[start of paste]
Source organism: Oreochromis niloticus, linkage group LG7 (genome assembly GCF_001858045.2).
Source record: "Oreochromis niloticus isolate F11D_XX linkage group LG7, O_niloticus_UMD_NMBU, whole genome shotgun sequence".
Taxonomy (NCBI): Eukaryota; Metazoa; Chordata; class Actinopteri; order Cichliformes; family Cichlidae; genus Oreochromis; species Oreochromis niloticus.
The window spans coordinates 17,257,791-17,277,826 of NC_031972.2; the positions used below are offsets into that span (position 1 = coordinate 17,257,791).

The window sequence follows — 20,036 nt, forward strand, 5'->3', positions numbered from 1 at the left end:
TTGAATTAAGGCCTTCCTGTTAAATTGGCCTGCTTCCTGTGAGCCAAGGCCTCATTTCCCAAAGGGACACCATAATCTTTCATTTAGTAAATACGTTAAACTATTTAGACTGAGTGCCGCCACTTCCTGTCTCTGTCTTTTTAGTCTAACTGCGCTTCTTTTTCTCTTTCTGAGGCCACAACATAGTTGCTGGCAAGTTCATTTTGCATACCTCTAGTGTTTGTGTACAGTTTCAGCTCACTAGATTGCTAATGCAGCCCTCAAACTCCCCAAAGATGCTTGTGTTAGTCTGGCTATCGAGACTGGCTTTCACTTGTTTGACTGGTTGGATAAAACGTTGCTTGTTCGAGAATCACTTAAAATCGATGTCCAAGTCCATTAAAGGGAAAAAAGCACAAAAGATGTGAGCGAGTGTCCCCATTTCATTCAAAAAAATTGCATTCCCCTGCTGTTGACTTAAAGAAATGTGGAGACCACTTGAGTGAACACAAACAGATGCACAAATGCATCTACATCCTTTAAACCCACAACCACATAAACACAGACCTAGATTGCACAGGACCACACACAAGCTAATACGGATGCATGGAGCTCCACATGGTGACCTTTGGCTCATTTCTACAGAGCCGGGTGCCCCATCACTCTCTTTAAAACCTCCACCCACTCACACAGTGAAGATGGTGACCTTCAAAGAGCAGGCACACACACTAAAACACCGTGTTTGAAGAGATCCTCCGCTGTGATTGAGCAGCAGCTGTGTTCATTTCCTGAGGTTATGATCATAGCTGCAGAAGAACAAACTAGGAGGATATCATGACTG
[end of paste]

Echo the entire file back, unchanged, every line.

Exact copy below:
Source organism: Oreochromis niloticus, linkage group LG7 (genome assembly GCF_001858045.2).
Source record: "Oreochromis niloticus isolate F11D_XX linkage group LG7, O_niloticus_UMD_NMBU, whole genome shotgun sequence".
Taxonomy (NCBI): Eukaryota; Metazoa; Chordata; class Actinopteri; order Cichliformes; family Cichlidae; genus Oreochromis; species Oreochromis niloticus.
The window spans coordinates 17,257,791-17,277,826 of NC_031972.2; the positions used below are offsets into that span (position 1 = coordinate 17,257,791).

The window sequence follows — 20,036 nt, forward strand, 5'->3', positions numbered from 1 at the left end:
TTGAATTAAGGCCTTCCTGTTAAATTGGCCTGCTTCCTGTGAGCCAAGGCCTCATTTCCCAAAGGGACACCATAATCTTTCATTTAGTAAATACGTTAAACTATTTAGACTGAGTGCCGCCACTTCCTGTCTCTGTCTTTTTAGTCTAACTGCGCTTCTTTTTCTCTTTCTGAGGCCACAACATAGTTGCTGGCAAGTTCATTTTGCATACCTCTAGTGTTTGTGTACAGTTTCAGCTCACTAGATTGCTAATGCAGCCCTCAAACTCCCCAAAGATGCTTGTGTTAGTCTGGCTATCGAGACTGGCTTTCACTTGTTTGACTGGTTGGATAAAACGTTGCTTGTTCGAGAATCACTTAAAATCGATGTCCAAGTCCATTAAAGGGAAAAAAGCACAAAAGATGTGAGCGAGTGTCCCCATTTCATTCAAAAAAATTGCATTCCCCTGCTGTTGACTTAAAGAAATGTGGAGACCACTTGAGTGAACACAAACAGATGCACAAATGCATCTACATCCTTTAAACCCACAACCACATAAACACAGACCTAGATTGCACAGGACCACACACAAGCTAATACGGATGCATGGAGCTCCACATGGTGACCTTTGGCTCATTTCTACAGAGCCGGGTGCCCCATCACTCTCTTTAAAACCTCCACCCACTCACACAGTGAAGATGGTGACCTTCAAAGAGCAGGCACACACACTAAAACACCGTGTTTGAAGAGATCCTCCGCTGTGATTGAGCAGCAGCTGTGTTCATTTCCTGAGGTTATGATCATAGCTGCAGAAGAACAAACTAGGAGGATATCATGACTG